Our work using the TwinsUK registry [5], as well as that of Kerttula et al. [7], examined endplate changes and features of intervertebral disc and found an association with both disc height loss and change in disc signal intensity. While our work lacks T1-weighted images and therefore isn’t strictly as Modic described, the sample is more than ten fold larger than the reported Australian study and likely presents robust findings. Even though disc height loss has been associated with Modic changes, it is true that previous studies have evaluated disc height by semi-quantitative scale as applied by trained personnel using a reference atlas, and not quantitatively. Quantitative measurement is an advantage in the study of Teichtahl et al. [1], but it should be noted that the association of disc height loss and Modic changes have been reported previously.

It would be of interest to determine whether different distributions of adiposity really have opposite effects or whether this reflects chance findings in a cross-sectional snapshot in endplate progression. In TwinsUK data we observed an association between disc height and disc bulge at baseline and an incident endplate change during follow-up of over a decade. Finally, most importantly of all, we showed both intervertebral disc degeneration and endplate changes to be independent predictors of episodes of severe and disabling low back pain.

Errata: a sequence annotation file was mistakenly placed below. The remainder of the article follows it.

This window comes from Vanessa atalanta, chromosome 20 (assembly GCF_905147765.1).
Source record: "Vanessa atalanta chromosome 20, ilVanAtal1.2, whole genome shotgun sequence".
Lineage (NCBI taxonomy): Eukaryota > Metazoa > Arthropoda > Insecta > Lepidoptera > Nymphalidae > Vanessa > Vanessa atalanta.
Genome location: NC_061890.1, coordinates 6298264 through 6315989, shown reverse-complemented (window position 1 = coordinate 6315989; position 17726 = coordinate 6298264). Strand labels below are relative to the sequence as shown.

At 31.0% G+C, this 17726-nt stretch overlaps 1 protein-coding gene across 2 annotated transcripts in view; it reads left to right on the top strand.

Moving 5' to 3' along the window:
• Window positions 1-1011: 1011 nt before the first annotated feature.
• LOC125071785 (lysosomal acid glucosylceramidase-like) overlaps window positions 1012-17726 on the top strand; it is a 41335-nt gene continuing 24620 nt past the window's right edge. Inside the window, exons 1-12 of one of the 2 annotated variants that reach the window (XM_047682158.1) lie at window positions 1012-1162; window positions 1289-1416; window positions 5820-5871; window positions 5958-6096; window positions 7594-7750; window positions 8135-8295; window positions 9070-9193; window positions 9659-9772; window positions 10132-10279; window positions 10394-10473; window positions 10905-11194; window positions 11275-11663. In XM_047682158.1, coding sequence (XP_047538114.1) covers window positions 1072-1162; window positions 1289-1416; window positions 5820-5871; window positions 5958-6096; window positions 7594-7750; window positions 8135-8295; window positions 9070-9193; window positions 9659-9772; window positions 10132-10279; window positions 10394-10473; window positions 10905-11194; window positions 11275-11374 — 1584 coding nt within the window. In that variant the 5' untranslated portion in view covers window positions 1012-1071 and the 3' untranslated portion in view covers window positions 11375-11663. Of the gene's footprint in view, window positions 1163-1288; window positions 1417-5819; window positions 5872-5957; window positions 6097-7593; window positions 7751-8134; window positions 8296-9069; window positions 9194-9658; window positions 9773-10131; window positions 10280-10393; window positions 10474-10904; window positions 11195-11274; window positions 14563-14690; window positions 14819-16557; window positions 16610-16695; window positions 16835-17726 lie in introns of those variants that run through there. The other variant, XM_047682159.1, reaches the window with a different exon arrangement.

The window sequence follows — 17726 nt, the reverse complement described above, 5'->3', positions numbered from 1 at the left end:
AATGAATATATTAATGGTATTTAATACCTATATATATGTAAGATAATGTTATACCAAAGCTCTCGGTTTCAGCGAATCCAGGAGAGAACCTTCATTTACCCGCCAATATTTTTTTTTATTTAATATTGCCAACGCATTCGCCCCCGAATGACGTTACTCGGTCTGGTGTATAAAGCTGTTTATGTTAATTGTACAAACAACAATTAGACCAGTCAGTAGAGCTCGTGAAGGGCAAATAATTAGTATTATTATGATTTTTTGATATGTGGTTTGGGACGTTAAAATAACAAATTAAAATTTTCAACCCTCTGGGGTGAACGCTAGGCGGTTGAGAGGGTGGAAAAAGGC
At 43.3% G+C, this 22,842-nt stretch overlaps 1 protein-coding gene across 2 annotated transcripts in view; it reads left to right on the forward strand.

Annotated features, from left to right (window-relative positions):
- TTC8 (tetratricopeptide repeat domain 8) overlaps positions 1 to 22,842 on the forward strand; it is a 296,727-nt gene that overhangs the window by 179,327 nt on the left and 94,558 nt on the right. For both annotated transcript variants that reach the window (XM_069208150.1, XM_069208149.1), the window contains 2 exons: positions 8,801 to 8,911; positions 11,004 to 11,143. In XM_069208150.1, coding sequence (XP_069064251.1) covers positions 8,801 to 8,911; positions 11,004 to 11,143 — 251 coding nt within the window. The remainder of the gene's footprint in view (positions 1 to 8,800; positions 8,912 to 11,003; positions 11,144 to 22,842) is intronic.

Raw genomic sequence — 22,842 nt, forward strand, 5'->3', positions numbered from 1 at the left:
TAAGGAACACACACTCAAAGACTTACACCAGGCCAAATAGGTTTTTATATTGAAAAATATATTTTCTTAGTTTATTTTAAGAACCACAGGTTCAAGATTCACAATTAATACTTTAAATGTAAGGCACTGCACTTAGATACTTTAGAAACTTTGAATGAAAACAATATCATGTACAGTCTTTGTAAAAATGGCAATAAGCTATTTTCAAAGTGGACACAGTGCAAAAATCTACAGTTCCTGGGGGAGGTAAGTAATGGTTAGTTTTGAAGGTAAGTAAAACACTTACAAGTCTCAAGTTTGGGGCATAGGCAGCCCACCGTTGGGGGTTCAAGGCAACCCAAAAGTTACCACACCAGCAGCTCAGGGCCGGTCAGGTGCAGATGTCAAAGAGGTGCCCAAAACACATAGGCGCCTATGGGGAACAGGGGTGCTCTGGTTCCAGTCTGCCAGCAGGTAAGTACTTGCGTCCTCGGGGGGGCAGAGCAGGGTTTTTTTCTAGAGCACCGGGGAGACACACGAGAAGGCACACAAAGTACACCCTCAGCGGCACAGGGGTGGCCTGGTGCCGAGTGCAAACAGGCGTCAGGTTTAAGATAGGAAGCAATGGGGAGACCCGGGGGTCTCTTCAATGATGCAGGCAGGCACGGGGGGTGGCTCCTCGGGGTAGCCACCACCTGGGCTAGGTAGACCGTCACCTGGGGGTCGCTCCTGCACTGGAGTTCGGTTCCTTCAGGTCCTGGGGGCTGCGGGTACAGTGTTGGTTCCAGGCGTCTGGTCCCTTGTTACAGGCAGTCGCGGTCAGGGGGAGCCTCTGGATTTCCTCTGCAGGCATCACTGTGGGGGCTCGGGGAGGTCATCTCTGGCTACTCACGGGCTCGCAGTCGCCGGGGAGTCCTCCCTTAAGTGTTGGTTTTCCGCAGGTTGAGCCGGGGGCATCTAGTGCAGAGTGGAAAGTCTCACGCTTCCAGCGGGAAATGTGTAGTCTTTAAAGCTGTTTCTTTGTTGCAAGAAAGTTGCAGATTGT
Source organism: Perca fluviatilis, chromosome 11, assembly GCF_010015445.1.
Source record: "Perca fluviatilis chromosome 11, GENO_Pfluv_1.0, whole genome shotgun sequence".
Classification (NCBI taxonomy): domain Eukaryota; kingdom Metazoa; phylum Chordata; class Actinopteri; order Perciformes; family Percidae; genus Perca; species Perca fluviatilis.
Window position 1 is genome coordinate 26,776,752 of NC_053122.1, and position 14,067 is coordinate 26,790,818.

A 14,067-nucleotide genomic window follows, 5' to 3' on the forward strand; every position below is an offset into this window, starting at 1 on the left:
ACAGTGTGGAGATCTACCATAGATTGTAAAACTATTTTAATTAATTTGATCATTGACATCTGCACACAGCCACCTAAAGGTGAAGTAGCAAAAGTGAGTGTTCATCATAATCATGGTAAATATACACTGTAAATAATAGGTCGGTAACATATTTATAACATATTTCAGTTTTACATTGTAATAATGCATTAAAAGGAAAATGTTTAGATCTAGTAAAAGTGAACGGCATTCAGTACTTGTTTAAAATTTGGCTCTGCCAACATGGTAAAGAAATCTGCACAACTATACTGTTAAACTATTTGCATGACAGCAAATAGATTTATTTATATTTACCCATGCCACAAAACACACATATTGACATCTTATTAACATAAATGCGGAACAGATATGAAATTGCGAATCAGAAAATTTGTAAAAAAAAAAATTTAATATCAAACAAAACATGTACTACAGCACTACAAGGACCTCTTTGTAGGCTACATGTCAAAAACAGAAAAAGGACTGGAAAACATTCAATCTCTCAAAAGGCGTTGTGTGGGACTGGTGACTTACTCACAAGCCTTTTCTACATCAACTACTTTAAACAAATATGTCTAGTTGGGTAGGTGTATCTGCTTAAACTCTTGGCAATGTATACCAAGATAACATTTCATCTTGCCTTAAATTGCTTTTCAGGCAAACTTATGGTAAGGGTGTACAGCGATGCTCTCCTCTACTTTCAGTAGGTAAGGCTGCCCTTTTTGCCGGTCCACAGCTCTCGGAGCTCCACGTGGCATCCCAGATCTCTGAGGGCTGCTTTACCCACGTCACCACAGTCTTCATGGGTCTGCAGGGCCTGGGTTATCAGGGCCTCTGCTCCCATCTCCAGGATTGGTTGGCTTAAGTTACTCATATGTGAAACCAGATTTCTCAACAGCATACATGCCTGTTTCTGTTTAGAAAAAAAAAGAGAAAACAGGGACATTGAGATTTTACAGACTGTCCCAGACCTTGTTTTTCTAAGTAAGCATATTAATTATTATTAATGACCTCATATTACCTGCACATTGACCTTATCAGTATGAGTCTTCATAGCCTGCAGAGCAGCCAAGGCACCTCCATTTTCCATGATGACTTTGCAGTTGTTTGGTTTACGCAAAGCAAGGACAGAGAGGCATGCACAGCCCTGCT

Response to “The relationship between Modic changes and intervertebral disc degeneration”

  • 5, 6,
  • 5,
  • 5,
  • 5,
  • 7, 8,
  • 9 and
  • 5Email author
  • (5)
    Department of Epidemiology and Preventive Medicine, School of Public Health and Preventive Medicine, Monash University, Alfred Hospital, Melbourne, VIC, 3004, Australia
    Baker IDI Heart and Diabetes Institute, Commercial Road, Melbourne, VIC, 3004, Australia
    Healthcare Imaging Services, Epworth Hospital, Richmond, Melbourne, VIC, 3121, Australia
    Department of Medicine, Central Clinical School, Monash University, Melbourne, VIC, 3004, Australia
    Menzies Research Institute, Private bag 23, Hobart, TAS, 7000, Australia

    We thank Määttä et al. for their interest in our work [1]. We agree that a strength of our study is the quantitative measure of intervertebral disc height. This complements the findings from the TwinsUK registry whereby endplate changes (i.e. Modic changes) were associated with semi-quantitative features of intervertebral disc degeneration [5]. We offer intervertebral disc height as a validated, quantitative, easily measured and sensitive alternative to qualitative or semi-quantitative measures of disc degeneration [8].